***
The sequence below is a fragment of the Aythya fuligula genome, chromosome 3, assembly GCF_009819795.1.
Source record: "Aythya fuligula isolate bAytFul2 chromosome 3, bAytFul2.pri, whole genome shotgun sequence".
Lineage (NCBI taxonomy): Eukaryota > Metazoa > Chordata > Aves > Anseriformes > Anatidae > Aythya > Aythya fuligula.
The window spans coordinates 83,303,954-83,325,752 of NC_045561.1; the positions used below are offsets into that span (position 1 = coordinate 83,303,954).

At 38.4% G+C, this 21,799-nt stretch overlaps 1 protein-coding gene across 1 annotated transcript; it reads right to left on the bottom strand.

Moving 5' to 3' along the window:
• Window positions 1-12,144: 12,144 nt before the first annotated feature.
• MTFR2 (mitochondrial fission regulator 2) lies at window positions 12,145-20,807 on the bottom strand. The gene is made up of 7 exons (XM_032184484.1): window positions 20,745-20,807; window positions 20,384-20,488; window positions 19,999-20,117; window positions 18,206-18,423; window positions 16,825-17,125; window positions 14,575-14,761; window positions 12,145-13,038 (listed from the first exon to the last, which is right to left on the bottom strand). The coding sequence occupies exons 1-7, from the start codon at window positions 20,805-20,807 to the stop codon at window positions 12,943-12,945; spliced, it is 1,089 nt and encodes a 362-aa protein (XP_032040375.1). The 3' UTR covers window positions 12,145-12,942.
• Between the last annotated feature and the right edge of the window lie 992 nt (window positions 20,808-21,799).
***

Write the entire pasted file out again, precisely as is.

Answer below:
The sequence below is a fragment of the Aythya fuligula genome, chromosome 3, assembly GCF_009819795.1.
Source record: "Aythya fuligula isolate bAytFul2 chromosome 3, bAytFul2.pri, whole genome shotgun sequence".
Lineage (NCBI taxonomy): Eukaryota > Metazoa > Chordata > Aves > Anseriformes > Anatidae > Aythya > Aythya fuligula.
The window spans coordinates 83,303,954-83,325,752 of NC_045561.1; the positions used below are offsets into that span (position 1 = coordinate 83,303,954).

At 38.4% G+C, this 21,799-nt stretch overlaps 1 protein-coding gene across 1 annotated transcript; it reads right to left on the bottom strand.

Moving 5' to 3' along the window:
• Window positions 1-12,144: 12,144 nt before the first annotated feature.
• MTFR2 (mitochondrial fission regulator 2) lies at window positions 12,145-20,807 on the bottom strand. The gene is made up of 7 exons (XM_032184484.1): window positions 20,745-20,807; window positions 20,384-20,488; window positions 19,999-20,117; window positions 18,206-18,423; window positions 16,825-17,125; window positions 14,575-14,761; window positions 12,145-13,038 (listed from the first exon to the last, which is right to left on the bottom strand). The coding sequence occupies exons 1-7, from the start codon at window positions 20,805-20,807 to the stop codon at window positions 12,943-12,945; spliced, it is 1,089 nt and encodes a 362-aa protein (XP_032040375.1). The 3' UTR covers window positions 12,145-12,942.
• Between the last annotated feature and the right edge of the window lie 992 nt (window positions 20,808-21,799).